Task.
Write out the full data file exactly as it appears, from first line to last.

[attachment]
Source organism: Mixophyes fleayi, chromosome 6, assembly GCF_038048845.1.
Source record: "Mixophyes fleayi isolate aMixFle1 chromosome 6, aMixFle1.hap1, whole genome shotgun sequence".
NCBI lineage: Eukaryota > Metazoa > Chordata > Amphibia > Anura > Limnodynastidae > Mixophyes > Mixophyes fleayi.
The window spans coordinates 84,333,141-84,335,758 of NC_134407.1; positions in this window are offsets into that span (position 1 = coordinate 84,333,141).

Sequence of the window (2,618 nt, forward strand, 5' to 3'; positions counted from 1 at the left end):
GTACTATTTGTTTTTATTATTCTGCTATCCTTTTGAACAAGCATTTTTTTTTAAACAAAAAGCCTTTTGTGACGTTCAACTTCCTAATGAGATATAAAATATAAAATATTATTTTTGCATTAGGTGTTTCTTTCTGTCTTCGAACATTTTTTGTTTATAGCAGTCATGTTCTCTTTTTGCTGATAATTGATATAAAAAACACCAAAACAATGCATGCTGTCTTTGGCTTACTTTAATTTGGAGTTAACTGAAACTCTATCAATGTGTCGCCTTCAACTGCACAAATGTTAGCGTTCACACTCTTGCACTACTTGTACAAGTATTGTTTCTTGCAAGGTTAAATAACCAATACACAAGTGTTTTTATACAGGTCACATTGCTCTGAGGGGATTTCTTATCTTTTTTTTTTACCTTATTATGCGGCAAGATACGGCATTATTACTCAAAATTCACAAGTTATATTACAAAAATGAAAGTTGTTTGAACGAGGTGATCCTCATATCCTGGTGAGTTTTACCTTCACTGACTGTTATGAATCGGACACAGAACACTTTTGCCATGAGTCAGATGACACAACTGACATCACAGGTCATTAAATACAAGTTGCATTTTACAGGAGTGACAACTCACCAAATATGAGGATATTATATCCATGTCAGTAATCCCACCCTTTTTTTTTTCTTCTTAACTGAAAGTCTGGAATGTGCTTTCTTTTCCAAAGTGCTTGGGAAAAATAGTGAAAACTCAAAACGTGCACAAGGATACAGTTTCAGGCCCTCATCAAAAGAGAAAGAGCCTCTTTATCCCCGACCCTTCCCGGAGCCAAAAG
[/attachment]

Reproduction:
Source organism: Mixophyes fleayi, chromosome 6, assembly GCF_038048845.1.
Source record: "Mixophyes fleayi isolate aMixFle1 chromosome 6, aMixFle1.hap1, whole genome shotgun sequence".
NCBI lineage: Eukaryota > Metazoa > Chordata > Amphibia > Anura > Limnodynastidae > Mixophyes > Mixophyes fleayi.
The window spans coordinates 84,333,141-84,335,758 of NC_134407.1; positions in this window are offsets into that span (position 1 = coordinate 84,333,141).

Sequence of the window (2,618 nt, forward strand, 5' to 3'; positions counted from 1 at the left end):
GTACTATTTGTTTTTATTATTCTGCTATCCTTTTGAACAAGCATTTTTTTTTAAACAAAAAGCCTTTTGTGACGTTCAACTTCCTAATGAGATATAAAATATAAAATATTATTTTTGCATTAGGTGTTTCTTTCTGTCTTCGAACATTTTTTGTTTATAGCAGTCATGTTCTCTTTTTGCTGATAATTGATATAAAAAACACCAAAACAATGCATGCTGTCTTTGGCTTACTTTAATTTGGAGTTAACTGAAACTCTATCAATGTGTCGCCTTCAACTGCACAAATGTTAGCGTTCACACTCTTGCACTACTTGTACAAGTATTGTTTCTTGCAAGGTTAAATAACCAATACACAAGTGTTTTTATACAGGTCACATTGCTCTGAGGGGATTTCTTATCTTTTTTTTTTACCTTATTATGCGGCAAGATACGGCATTATTACTCAAAATTCACAAGTTATATTACAAAAATGAAAGTTGTTTGAACGAGGTGATCCTCATATCCTGGTGAGTTTTACCTTCACTGACTGTTATGAATCGGACACAGAACACTTTTGCCATGAGTCAGATGACACAACTGACATCACAGGTCATTAAATACAAGTTGCATTTTACAGGAGTGACAACTCACCAAATATGAGGATATTATATCCATGTCAGTAATCCCACCCTTTTTTTTTTCTTCTTAACTGAAAGTCTGGAATGTGCTTTCTTTTCCAAAGTGCTTGGGAAAAATAGTGAAAACTCAAAACGTGCACAAGGATACAGTTTCAGGCCCTCATCAAAAGAGAAAGAGCCTCTTTATCCCCGACCCTTCCCGGAGCCAAAAG